Feb. 29: The Mariners are hoping to have a formal update on Brash’s status tomorrow, manager Scott Servais said Thursday (X link via Divish).
Feb. 28: Mariners setup men Matt Brash and Gregory Santos were both shut down last week due to arm troubles, and while it appears there’s good news on one, the outlook on the other is ominous. Ryan Divish of the Seattle Times reports that Santos played catch yesterday and is beginning a throwing progression, but Brash is potentially facing an “extensive” absence. There’s some concern that Brash’s entire 2024 season may be in jeopardy, per Divish.
An absence of even moderate length for Brash would be a critical blow for the Mariners, who acquired the hard-throwing righty in a heist of a trade with the Padres and have since watched him blossom into a top prospect and potentially elite reliever. Brash’s 3.06 ERA in 70 2/3 innings last season is an impressive mark on its own, but that number doesn’t appropriately highlight some off-the-charts secondary metrics and a sensational four-month finish to close out the 2023 season.
Even as Brash posted a pedestrian 4.28 ERA through the season’s first two months, he was striking out a staggering 39.8% of his opponents against a respectable 8.9% walk rate. Fielding-independent metrics like FIP (1.92) and SIERA (2.34) were far, far more bullish on his work than his more rudimentary ERA.
Those numbers indeed proved a portent for a breakout. From Memorial Day weekend through season’s end, Brash turned in a sensational 2.36 ERA. His strikeout rate in that time clocked in at 32.4% against a 9.7% walk rate. Brash averaged a blistering 98.2 mph on his heater, generated swinging strikes at a hefty 15.4% clip and induced chases off the plate at a 33.6% rate — all while keeping the ball on the ground at a solid 44.4% clip. He finished the season with four saves and another 24 holds. Skeptics may want to see him sustain that over a full season or two, but that overpowering stretch had all the characteristics of one of MLB’s best relievers.
Unfortunately, it seems Brash might not get the opportunity to prove he can sustain that breakout for some time. Neither the team nor the player himself has provided any specifics as to the nature of the arm injury with which he’s dealing. Brash downplayed the issue last week, telling Divish and others that he’s simply “banged up,” while GM Justin Hollander merely stated that the hope was for Brash to return to a throwing program sooner than later. The lack of any real detail on the injury seemed foreboding at the time.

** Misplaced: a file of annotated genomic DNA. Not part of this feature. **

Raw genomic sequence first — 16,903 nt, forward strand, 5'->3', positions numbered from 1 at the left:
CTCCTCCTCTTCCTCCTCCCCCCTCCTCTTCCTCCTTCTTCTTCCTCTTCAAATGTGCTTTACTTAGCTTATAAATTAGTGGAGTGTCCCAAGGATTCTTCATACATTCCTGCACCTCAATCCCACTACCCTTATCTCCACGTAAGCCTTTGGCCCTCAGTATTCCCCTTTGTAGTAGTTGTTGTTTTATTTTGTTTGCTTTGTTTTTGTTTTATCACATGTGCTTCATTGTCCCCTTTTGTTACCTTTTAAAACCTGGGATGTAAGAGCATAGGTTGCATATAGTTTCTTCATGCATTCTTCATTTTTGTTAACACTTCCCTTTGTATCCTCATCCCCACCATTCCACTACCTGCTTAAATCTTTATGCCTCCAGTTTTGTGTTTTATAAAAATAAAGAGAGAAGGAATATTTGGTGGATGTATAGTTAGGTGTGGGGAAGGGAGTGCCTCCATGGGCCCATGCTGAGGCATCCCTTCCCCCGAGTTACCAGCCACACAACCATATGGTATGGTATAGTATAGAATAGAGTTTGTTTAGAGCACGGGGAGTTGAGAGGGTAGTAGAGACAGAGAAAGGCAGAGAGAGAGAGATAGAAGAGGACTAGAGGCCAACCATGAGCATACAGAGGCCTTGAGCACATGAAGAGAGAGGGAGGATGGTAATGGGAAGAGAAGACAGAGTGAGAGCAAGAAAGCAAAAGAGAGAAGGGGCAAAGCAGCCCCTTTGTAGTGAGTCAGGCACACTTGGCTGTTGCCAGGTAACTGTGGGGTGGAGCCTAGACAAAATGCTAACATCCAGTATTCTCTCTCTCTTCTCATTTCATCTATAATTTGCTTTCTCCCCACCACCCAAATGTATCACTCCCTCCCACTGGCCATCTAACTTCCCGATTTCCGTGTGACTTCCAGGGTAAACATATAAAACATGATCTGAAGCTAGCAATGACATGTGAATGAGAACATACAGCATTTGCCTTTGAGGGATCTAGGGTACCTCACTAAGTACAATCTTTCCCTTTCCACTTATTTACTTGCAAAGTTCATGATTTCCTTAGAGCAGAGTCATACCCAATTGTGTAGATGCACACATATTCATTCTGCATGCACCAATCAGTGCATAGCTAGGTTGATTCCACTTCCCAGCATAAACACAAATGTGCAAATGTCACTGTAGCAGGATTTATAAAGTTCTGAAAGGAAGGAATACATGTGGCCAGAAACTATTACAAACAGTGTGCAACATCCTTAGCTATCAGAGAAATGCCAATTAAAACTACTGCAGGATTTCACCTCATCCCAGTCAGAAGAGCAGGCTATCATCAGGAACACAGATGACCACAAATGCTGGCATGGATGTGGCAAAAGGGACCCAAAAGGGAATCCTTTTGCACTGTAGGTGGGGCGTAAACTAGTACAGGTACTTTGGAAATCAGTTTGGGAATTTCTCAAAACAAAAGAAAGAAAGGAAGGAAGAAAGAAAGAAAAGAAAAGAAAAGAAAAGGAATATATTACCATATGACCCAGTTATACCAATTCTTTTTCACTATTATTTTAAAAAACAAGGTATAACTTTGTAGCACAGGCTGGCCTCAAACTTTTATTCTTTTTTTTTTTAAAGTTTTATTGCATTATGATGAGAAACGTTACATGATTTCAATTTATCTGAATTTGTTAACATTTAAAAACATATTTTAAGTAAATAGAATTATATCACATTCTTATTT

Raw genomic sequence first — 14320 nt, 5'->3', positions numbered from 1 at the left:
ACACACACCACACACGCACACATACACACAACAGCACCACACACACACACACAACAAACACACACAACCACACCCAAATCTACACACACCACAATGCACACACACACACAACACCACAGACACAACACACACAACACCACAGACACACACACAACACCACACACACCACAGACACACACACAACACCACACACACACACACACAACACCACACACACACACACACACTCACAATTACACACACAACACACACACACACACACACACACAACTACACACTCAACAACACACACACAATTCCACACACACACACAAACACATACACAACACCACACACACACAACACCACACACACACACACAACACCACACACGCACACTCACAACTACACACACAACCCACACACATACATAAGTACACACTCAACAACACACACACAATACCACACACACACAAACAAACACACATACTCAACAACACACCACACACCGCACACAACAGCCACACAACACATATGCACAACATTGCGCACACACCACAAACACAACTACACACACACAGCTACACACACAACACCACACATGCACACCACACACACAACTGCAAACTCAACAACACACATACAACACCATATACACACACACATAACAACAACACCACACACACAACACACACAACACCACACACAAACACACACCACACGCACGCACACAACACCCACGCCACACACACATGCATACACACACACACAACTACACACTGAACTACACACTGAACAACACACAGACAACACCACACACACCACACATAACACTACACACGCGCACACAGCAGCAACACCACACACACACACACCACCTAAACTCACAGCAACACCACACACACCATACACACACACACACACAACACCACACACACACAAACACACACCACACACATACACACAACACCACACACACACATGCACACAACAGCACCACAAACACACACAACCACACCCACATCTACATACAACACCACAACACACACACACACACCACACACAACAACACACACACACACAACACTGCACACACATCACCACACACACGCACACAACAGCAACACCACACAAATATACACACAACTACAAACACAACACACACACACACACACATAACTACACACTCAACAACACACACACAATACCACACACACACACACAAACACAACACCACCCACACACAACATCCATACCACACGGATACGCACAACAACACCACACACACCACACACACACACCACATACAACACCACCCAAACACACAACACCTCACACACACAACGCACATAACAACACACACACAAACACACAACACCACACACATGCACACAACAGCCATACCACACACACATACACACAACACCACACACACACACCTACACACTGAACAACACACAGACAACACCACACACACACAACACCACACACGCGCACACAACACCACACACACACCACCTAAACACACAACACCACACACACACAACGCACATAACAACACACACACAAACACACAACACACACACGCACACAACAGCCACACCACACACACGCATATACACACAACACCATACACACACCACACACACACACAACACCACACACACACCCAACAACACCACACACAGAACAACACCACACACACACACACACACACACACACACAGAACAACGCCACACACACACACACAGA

If the 25-year-old Brash is indeed going to be sidelined for a substantial portion — or, far worse, the entirety — of the 2024 campaign, a strong Mariners bullpen will take an unequivocal hit. Seattle relievers were fourth in the Majors with a 3.48 ERA last season and led the big leagues with a 3.64 SIERA. Brash played a major part, as did the since-traded Justin Topa, who went to the Twins as part of the Jorge Polanco deal.
The surprise acquisition of Santos late in the offseason helped to compensate for Topa’s departure, but a major injury for Brash would be difficult to overcome. His production throughout the summer and down the stretch in 2023 simply isn’t the type of performance that can be readily replaced.
The Mariners would still have one of the game’s best relievers, Andres Munoz, closing out games. Santos would headline a setup corps also featuring Gabe Speier, Trent Thornton and Tayler Saucedo — all of whom posted solid numbers in 2023 but have minimal big league track records.
There’s also still at least one notable reliever in free agency (Ryne Stanek), and the Mariners have had perhaps more success than any team in MLB at converting unheralded waiver pickups and minor league signees into impact relievers in recent years. Flamethrower Carlos Vargas, acquired in the Eugenio Suarez trade, is one power-armed candidate for such a breakout in Seattle. None of that takes away from the magnitude of a notable Brash injury, and at this stage of the offseason, the options to make a move to counteract such a significant loss are limited.